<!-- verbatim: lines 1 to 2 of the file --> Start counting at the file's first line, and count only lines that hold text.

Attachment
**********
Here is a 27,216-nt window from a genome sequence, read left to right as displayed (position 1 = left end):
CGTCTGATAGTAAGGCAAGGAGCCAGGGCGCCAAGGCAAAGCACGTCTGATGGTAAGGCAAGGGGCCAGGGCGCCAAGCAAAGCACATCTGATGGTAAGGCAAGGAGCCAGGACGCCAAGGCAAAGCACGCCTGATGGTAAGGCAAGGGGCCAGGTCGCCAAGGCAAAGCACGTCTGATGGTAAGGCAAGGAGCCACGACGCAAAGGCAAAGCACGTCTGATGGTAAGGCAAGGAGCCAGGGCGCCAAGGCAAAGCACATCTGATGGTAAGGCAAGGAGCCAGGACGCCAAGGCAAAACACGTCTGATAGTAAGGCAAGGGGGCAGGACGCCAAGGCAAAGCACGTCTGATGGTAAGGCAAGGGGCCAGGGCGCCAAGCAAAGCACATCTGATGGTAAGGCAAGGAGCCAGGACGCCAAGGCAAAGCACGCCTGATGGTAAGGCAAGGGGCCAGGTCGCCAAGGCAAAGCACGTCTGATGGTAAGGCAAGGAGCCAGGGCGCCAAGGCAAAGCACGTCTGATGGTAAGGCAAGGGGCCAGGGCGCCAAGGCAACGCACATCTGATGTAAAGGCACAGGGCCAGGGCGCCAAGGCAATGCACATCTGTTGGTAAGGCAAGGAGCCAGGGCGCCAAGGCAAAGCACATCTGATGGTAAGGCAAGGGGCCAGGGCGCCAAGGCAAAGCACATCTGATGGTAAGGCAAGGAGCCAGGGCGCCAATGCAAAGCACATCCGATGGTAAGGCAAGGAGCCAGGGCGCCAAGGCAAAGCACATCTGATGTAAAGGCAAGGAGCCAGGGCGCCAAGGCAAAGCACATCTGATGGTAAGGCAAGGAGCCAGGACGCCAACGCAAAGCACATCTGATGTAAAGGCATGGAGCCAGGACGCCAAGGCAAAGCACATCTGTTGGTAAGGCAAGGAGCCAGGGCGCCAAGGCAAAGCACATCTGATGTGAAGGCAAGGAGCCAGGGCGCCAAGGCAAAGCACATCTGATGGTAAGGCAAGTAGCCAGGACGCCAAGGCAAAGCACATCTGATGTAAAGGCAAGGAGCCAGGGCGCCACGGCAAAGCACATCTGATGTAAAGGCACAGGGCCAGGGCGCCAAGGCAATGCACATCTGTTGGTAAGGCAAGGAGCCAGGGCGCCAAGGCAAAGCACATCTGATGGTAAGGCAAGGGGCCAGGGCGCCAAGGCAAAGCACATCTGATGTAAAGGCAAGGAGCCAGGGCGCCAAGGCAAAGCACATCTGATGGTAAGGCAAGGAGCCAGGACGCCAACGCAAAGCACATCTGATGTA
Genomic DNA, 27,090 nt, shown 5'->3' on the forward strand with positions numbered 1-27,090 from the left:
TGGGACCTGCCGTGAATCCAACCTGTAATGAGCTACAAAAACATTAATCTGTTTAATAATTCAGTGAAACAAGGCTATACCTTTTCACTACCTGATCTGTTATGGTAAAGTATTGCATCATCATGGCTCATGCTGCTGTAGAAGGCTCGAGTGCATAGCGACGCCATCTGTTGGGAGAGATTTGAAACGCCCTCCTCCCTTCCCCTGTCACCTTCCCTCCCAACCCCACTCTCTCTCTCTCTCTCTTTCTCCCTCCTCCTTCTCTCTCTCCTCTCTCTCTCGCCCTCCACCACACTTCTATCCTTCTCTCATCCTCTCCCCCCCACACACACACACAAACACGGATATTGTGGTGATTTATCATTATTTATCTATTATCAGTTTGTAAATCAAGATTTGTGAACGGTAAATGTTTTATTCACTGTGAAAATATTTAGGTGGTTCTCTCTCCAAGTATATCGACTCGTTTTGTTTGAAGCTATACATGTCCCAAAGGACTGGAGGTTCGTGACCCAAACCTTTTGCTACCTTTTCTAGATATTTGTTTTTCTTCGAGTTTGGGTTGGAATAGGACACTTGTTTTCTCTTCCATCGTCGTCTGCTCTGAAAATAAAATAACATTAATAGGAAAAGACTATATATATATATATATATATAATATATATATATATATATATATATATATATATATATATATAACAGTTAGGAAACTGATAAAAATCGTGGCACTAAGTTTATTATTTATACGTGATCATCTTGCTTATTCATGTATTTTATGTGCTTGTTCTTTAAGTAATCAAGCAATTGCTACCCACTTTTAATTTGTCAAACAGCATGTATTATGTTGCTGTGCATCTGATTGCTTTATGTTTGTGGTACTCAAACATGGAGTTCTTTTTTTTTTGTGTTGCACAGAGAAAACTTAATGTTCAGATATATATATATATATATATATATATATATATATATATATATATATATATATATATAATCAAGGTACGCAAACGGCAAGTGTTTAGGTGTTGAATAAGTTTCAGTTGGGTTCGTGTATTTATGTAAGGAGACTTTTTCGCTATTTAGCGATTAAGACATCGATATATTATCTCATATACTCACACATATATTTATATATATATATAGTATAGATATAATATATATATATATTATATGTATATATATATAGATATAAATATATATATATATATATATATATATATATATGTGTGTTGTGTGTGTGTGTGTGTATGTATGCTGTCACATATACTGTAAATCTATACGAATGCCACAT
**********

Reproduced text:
Here is a 27,216-nt window from a genome sequence, read left to right as displayed (position 1 = left end):
CGTCTGATAGTAAGGCAAGGAGCCAGGGCGCCAAGGCAAAGCACGTCTGATGGTAAGGCAAGGGGCCAGGGCGCCAAGCAAAGCACATCTGATGGTAAGGCAAGGAGCCAGGACGCCAAGGCAAAGCACGCCTGATGGTAAGGCAAGGGGCCAGGTCGCCAAGGCAAAGCACGTCTGATGGTAAGGCAAGGAGCCACGACGCAAAGGCAAAGCACGTCTGATGGTAAGGCAAGGAGCCAGGGCGCCAAGGCAAAGCACATCTGATGGTAAGGCAAGGAGCCAGGACGCCAAGGCAAAACACGTCTGATAGTAAGGCAAGGGGGCAGGACGCCAAGGCAAAGCACGTCTGATGGTAAGGCAAGGGGCCAGGGCGCCAAGCAAAGCACATCTGATGGTAAGGCAAGGAGCCAGGACGCCAAGGCAAAGCACGCCTGATGGTAAGGCAAGGGGCCAGGTCGCCAAGGCAAAGCACGTCTGATGGTAAGGCAAGGAGCCAGGGCGCCAAGGCAAAGCACGTCTGATGGTAAGGCAAGGGGCCAGGGCGCCAAGGCAACGCACATCTGATGTAAAGGCACAGGGCCAGGGCGCCAAGGCAATGCACATCTGTTGGTAAGGCAAGGAGCCAGGGCGCCAAGGCAAAGCACATCTGATGGTAAGGCAAGGGGCCAGGGCGCCAAGGCAAAGCACATCTGATGGTAAGGCAAGGAGCCAGGGCGCCAATGCAAAGCACATCCGATGGTAAGGCAAGGAGCCAGGGCGCCAAGGCAAAGCACATCTGATGTAAAGGCAAGGAGCCAGGGCGCCAAGGCAAAGCACATCTGATGGTAAGGCAAGGAGCCAGGACGCCAACGCAAAGCACATCTGATGTAAAGGCATGGAGCCAGGACGCCAAGGCAAAGCACATCTGTTGGTAAGGCAAGGAGCCAGGGCGCCAAGGCAAAGCACATCTGATGTGAAGGCAAGGAGCCAGGGCGCCAAGGCAAAGCACATCTGATGGTAAGGCAAGTAGCCAGGACGCCAAGGCAAAGCACATCTGATGTAAAGGCAAGGAGCCAGGGCGCCACGGCAAAGCACATCTGATGTAAAGGCACAGGGCCAGGGCGCCAAGGCAATGCACATCTGTTGGTAAGGCAAGGAGCCAGGGCGCCAAGGCAAAGCACATCTGATGGTAAGGCAAGGGGCCAGGGCGCCAAGGCAAAGCACATCTGATGTAAAGGCAAGGAGCCAGGGCGCCAAGGCAAAGCACATCTGATGGTAAGGCAAGGAGCCAGGACGCCAACGCAAAGCACATCTGATGTA